Stories by Paula Shaki Trimble

Agencies Sit for GPS Talks

Civilian users of the U.S. Department of Defense-operated Global Positioning System will not be shut out of the planning and acquisition of the next generation of positioning and navigation technology, government officials say.

Civilian Agencies to Get Say in GPS

Civilian agencies that use the Global Positioning System for transportation, surveying and mapping, and agriculture will have more say in how the U.S. Department of Defense designs modifications to the satellite system.

DOT Cautious About Ultra-Wideband

The U.S. Department of Transportation supports ultra-wideband, an emerging technology for communications and positioning, but last week cautioned that more testing is needed to ensure that UWB poses no threat existing transportation safety technology.

States Clamor for Civilian GPS

Federal officials and representatives of a dozen state departments of transportation on Sunday proved there's momentum behind expanding a satellite positioning system that garners little support from Congress.

Opening a New Frontier

Tom Ratledge pushes a black button on the display of his small airplane's control panel and boots up a radar-like view of the west bank of the Kuskokwim River. Color graphics show the boundaries between land and water, as well as arrow-like images that represent other planes flying close by. Ratledge looks at the picture on his display, which represents the position of his own plane, to gauge his distance from other planes and from the ground.

DOT's Vision Adds Innovation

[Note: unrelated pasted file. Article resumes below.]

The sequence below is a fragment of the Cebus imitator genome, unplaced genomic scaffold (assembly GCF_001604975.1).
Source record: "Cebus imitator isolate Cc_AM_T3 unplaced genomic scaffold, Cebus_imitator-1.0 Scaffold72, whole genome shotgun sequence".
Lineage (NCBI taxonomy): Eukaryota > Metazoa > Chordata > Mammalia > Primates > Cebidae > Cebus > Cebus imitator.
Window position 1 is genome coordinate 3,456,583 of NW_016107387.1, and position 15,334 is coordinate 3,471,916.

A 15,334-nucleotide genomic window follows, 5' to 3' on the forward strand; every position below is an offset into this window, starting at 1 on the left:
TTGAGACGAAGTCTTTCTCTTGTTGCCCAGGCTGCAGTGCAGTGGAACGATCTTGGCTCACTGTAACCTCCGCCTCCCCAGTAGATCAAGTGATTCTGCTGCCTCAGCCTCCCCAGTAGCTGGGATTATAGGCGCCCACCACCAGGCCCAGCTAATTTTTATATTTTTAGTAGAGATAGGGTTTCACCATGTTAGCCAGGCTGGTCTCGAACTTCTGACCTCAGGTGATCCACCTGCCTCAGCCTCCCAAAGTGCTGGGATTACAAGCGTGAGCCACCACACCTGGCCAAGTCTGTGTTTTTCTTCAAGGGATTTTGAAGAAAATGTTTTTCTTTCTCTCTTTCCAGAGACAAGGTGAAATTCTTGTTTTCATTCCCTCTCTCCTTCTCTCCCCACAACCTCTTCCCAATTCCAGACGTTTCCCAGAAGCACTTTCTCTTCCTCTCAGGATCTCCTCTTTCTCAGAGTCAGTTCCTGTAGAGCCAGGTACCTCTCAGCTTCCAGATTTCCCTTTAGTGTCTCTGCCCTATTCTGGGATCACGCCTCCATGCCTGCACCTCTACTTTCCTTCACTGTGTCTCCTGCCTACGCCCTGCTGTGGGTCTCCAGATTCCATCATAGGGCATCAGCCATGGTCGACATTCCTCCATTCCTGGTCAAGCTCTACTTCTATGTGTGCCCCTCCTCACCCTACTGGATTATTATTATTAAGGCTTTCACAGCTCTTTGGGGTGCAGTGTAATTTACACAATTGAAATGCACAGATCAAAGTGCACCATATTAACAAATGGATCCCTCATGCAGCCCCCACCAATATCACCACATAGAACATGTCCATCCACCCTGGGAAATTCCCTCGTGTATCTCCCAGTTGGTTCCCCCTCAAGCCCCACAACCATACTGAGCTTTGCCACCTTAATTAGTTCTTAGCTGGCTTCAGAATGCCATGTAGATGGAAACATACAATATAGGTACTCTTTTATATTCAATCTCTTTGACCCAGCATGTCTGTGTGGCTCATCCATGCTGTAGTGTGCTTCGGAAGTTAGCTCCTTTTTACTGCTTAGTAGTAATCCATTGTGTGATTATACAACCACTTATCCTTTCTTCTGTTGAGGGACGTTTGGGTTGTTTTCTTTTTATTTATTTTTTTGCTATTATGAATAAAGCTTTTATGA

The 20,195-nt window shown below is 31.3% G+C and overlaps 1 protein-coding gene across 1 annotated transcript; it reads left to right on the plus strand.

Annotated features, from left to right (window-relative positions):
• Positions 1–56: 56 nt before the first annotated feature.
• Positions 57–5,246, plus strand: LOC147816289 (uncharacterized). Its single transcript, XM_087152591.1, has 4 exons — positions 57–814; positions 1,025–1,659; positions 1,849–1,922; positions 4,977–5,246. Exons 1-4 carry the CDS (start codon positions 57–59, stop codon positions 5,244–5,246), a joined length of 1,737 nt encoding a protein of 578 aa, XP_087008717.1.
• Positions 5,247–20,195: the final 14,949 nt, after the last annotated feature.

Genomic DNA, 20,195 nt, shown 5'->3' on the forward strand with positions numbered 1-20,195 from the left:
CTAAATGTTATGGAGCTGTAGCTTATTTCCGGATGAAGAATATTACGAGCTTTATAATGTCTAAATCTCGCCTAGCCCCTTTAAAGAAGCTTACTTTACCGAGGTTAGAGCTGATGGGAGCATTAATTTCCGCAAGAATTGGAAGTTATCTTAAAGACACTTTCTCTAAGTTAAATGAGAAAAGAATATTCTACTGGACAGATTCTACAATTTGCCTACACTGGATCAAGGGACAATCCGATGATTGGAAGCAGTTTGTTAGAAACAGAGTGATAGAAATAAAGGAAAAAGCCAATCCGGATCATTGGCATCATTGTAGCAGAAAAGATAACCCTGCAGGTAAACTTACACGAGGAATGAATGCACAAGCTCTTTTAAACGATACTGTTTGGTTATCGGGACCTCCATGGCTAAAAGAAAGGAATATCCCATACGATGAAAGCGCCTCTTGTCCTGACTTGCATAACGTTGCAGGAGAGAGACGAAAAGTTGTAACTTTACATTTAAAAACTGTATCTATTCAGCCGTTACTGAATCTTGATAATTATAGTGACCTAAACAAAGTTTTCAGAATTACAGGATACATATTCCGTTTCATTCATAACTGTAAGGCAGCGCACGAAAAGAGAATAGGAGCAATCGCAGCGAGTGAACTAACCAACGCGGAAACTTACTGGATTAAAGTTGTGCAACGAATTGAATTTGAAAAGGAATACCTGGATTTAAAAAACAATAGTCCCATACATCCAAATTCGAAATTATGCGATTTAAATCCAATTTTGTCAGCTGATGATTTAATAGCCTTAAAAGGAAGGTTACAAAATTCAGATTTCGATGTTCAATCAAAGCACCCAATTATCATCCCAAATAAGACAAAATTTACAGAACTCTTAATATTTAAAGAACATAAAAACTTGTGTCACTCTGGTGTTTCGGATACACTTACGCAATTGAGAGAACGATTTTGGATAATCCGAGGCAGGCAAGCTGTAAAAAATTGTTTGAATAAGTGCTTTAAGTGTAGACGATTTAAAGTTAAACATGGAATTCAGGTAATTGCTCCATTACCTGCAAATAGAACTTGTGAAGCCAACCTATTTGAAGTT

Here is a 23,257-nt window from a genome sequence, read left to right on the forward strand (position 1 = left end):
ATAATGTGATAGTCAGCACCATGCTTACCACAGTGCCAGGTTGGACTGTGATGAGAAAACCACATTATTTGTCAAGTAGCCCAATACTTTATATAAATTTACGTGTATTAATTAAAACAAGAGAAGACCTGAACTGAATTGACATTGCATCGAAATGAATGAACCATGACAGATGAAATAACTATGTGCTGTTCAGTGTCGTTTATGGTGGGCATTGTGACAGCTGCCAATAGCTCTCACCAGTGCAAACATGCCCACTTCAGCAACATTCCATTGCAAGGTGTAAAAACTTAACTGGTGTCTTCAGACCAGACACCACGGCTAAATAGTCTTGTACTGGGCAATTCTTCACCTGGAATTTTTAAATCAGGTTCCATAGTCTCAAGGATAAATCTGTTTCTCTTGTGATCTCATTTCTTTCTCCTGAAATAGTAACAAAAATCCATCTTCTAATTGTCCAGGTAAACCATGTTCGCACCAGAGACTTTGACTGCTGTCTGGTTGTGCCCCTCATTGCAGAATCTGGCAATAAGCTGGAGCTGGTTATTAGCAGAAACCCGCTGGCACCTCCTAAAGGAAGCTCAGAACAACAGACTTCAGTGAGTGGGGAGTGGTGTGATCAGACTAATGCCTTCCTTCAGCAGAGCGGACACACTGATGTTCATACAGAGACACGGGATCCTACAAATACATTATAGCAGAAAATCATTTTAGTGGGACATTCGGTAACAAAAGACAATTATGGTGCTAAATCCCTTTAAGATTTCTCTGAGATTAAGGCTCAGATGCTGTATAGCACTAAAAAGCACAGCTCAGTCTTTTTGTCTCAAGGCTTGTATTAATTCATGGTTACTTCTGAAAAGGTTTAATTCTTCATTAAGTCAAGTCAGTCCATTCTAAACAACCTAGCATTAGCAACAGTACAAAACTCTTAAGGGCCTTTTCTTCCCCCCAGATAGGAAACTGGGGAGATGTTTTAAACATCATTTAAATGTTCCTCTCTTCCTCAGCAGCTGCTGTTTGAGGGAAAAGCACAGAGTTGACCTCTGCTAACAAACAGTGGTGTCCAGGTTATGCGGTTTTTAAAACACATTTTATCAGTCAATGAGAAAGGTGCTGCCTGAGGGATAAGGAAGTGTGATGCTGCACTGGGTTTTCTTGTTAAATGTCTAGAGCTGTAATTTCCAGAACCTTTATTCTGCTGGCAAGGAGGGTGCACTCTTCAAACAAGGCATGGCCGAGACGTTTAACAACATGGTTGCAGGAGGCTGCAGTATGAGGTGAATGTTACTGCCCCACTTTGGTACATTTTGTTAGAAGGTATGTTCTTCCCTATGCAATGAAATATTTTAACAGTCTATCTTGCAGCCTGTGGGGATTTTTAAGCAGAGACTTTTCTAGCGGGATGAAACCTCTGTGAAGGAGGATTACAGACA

The U.S. Department of Transportation's new strategic plan encourages DOT workers to be innovative and use technology to increase safety and efficiency as they develop new systems over the next five years.

Coast Guard Updating Search and Rescue

Three contractors have been chosen to design a modernized system to fulfill the U.S. Coast Guard's oldest and most critical mission: search and rescue.

The Price of (Near) Perfection

When NASA officials at opposite ends of the United States try to e-mail a document in time for a meeting with agency Administrator Daniel Goldin, there is no time to waste - and no leeway for outages.

FAA Opens Up WAAS

Some aviation users and all nonaviation users were given access to the U.S. Federal Aviation Administration's satellite-based navigation signal as of Aug. 24, and key decisions about the future capabilities of the US$3 billion system are expected to be made by early September, government and industry officials say.

Rethinking the Human Factor

A computer system that can be operated using a glove - along with eye contact and speech recognition - may not be much of a fashion statement. But Rutgers University researchers believe that it's more natural for people to communicate electronically using such a system.

Science Board Mulls Cyber-Infrastructure

The changing environment of academic research has prompted the National Science Board to consider a study of the cyber infrastructure needed to ensure continuing U.S. leadership in science and engineering.

FAA to Boost Work Force Training

The U.S. Federal Aviation Administration has tapped a vendor to develop a certification program for FAA information systems security workers.

Key Space Station Tech Still Weak

Problems still exist in the development of displays for the International Space Station's primary command and control computers, NASA's Inspector General reported this month.

Air Traffic Control Boosted by US$450 Million Deal

The U.S. Federal Aviation Administration on Aug. 17 awarded a 10-year, $450 million contract to BAE Systems Applied Technologies Inc. to support the FAA's efforts to modernize the air traffic control and management systems.

A Major Stride in Nanotechnology

The National Science and Technology Council took the next step toward a multiagency initiative to make advances in nanotechnology by releasing a report and implementation plan Thursday for the National Nanotechnology Initiative.

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